Monday , December 11 2017
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Waste is a problem in our society. In the bigger towns like Thimphu and Phuentsholing, the pressure of population growth is making collection and dumping of waste a colossal challenge. In the years ahead, if we do not from now on have measures in the train, the problem will mount to the extent that managing them will be impossible.

Dealing with our waste

Waste is a problem in our society. In the bigger towns like Thimphu and Phuentsholing, the pressure of population growth is making collection and dumping of waste a colossal challenge. In the years ahead, if we do not from now on have measures in the train, the problem will mount to the extent that managing them will be impossible.

But being unable to manage our own waste is shameful. Dumping them carelessly by the roadsides and in the drains has given us enough problems. Besides health risks that this habit brings, the issue is one of how unpleasing it is to our own eyes.

Thimphu produces more than 50 metric tonnes of waste every day. The only landfill we have – in Memelakha – has long lived its age. Its carrying capacity was filled a long time ago. Quite disturbingly, though, we continue to dump our waste there still. Seepage from the landfill has come down to the road some metres below posing health risks to humans and animals. Further down, contamination could affect aquatic lives in the river and extend the hazard on the human users.

Overwhelmed by the challenge that is growing by the day the thromde divided sectors and outsourced waste collection to private companies. Bringing in private sector participation was a wise move. Doing so brought significant changes in the way waste is collected. But much remains to be done. Timing may have improved, but segregation is still a challenge. Dump trucks take the segregated waste separately but dumping happens at the same landfill. Authorities concerned have been silent about this assuming probably that the public are unaware of the fact.  The silence could be also due to the unquestioning nature of our people.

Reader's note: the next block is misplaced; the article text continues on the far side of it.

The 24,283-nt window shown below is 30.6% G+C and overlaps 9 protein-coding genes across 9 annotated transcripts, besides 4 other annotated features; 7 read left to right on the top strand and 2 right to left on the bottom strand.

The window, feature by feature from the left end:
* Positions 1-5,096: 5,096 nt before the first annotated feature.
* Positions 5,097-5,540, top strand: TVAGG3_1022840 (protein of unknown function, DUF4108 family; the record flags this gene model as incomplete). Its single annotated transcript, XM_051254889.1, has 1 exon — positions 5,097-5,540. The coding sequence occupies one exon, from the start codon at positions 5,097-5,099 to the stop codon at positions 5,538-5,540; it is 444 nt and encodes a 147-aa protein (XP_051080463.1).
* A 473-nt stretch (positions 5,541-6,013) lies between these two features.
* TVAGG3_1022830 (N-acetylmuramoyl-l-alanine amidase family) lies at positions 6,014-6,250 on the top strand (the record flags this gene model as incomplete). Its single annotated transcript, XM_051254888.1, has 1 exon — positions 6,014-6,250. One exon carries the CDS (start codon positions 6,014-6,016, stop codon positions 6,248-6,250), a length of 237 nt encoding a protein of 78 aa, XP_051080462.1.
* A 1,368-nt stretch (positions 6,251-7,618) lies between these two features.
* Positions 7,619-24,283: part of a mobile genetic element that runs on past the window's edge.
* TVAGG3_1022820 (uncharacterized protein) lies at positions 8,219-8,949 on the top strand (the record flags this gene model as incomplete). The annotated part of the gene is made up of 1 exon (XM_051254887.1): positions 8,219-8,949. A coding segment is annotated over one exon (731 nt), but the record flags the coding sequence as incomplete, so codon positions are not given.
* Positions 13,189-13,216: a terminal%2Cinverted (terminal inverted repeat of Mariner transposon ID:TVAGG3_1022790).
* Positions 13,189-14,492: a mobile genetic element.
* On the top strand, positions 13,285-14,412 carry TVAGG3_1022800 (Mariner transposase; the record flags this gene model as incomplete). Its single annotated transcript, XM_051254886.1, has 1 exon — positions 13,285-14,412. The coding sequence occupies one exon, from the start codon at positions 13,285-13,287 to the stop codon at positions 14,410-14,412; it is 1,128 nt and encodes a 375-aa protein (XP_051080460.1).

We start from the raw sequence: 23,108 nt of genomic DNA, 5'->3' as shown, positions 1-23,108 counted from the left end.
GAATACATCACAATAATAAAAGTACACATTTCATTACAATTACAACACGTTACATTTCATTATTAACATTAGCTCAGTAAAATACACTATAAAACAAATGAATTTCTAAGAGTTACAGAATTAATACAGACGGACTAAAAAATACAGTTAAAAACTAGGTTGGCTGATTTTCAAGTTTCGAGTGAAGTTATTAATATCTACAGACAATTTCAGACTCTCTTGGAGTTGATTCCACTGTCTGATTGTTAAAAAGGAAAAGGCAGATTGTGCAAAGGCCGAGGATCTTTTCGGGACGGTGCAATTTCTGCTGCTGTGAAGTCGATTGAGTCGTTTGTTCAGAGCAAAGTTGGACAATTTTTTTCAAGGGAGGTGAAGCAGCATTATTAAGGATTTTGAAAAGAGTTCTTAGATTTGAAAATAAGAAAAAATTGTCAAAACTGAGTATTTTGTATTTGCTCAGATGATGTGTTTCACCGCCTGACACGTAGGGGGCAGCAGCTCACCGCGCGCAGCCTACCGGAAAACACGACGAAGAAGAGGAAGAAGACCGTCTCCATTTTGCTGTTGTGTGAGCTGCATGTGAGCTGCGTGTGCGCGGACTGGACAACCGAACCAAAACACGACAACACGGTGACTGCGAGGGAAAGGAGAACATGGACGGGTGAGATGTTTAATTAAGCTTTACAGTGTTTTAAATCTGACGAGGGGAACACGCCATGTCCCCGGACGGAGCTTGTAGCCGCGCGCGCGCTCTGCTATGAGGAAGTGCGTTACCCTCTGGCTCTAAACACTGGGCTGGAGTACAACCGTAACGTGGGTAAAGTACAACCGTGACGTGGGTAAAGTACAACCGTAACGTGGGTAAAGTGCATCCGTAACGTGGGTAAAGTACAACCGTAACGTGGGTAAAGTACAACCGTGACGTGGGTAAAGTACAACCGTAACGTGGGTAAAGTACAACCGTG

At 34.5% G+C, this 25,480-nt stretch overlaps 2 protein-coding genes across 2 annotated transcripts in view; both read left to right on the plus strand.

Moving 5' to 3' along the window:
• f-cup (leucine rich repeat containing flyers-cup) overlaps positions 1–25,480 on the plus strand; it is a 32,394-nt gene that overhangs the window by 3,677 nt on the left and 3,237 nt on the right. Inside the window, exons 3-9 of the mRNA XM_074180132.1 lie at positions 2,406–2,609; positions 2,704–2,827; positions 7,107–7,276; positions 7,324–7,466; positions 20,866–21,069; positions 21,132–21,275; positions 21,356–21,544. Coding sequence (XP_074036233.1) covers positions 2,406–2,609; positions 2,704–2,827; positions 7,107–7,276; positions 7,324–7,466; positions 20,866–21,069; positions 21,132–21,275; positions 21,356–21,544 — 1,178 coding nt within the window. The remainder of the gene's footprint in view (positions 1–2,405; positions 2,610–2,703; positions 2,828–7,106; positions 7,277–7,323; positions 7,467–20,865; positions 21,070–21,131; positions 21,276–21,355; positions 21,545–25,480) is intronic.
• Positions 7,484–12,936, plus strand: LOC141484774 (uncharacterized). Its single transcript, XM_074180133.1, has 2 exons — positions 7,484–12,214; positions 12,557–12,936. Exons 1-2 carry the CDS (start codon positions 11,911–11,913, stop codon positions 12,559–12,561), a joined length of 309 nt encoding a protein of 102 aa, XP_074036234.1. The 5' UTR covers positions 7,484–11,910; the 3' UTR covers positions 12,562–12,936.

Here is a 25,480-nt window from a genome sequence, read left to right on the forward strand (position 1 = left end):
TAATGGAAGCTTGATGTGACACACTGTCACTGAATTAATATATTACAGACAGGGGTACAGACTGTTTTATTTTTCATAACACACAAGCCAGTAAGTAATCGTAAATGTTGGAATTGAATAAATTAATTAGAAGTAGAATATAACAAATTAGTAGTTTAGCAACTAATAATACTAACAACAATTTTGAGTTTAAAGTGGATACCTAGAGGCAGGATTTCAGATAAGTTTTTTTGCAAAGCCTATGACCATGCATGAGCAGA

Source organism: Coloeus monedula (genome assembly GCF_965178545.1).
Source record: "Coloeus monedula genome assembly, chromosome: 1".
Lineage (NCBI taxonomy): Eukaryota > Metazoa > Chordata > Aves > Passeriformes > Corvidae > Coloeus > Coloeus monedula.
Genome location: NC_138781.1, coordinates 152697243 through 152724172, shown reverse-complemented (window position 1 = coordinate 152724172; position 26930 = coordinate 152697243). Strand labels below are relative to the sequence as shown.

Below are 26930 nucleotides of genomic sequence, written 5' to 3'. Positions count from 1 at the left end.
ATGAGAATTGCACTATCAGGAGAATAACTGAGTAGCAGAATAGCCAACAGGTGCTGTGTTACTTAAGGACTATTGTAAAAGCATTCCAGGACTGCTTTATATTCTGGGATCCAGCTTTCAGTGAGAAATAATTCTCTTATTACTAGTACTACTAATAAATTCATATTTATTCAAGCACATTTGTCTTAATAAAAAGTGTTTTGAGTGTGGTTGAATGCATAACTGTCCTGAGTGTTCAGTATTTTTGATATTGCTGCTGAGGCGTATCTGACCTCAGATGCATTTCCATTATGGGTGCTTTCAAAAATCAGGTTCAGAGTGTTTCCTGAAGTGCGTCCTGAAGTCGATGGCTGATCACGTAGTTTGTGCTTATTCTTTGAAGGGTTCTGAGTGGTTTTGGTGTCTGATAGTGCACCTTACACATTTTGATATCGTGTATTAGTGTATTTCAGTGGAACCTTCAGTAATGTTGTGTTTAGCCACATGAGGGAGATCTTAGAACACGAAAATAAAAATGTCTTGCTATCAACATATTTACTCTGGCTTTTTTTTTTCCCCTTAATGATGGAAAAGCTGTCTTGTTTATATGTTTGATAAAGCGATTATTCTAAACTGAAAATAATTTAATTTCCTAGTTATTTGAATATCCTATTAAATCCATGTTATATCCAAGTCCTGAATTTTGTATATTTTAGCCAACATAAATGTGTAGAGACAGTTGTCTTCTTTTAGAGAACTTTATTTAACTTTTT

But silence such as this one is utterly wrong. It is criminal, even.

Waste collectors should give segregation the top priority and the segregated waste must go where they ought to. Doing so will ease pressure on the landfill and allow the growth of recycling sector in the country which in turn could generate lucrative employment opportunities. In the interim, we must push ourselves to extending the landfill sites to accommodate the amount of waste that the town produces by the day. The bigness of the extension and from which side of the landfill the extension will be made, we are yet to see. The talk has been in the air for sometime now.

To deal with the problem of waste, we need more action than airy plans and talks.

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